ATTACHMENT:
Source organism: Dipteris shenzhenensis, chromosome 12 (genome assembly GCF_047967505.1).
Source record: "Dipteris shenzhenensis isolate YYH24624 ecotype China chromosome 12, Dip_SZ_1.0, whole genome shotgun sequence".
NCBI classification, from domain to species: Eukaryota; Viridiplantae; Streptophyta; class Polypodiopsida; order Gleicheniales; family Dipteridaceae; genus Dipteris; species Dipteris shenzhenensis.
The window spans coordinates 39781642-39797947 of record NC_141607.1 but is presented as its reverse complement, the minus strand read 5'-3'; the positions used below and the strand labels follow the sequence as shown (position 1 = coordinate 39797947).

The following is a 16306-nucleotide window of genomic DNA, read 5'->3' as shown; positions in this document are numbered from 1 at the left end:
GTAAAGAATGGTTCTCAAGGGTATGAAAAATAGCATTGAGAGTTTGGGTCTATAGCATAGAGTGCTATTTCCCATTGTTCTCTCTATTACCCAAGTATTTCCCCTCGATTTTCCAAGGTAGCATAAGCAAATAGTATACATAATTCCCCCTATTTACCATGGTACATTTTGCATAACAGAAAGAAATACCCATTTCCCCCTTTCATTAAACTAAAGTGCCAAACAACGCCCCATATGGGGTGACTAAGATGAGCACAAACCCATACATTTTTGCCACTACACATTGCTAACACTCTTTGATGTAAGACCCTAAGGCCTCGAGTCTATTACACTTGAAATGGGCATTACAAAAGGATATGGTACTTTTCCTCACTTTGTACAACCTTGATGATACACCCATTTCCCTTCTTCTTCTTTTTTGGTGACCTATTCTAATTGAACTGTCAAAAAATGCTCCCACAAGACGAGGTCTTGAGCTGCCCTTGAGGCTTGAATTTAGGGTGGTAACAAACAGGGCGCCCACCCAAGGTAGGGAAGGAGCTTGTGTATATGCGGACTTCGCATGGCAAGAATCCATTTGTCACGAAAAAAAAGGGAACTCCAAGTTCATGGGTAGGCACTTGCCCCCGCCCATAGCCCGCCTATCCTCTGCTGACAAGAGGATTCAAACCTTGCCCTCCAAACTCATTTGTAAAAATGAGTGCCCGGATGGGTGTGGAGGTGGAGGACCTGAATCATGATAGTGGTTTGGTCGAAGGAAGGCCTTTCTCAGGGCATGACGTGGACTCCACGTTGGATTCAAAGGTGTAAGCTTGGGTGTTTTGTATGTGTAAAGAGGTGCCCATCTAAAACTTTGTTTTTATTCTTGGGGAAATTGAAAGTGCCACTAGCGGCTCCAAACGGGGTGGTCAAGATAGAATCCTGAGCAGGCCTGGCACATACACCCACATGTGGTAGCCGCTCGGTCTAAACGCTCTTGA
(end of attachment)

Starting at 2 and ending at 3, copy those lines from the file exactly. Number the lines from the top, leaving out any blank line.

Source record: "Dipteris shenzhenensis isolate YYH24624 ecotype China chromosome 12, Dip_SZ_1.0, whole genome shotgun sequence".
NCBI classification, from domain to species: Eukaryota; Viridiplantae; Streptophyta; class Polypodiopsida; order Gleicheniales; family Dipteridaceae; genus Dipteris; species Dipteris shenzhenensis.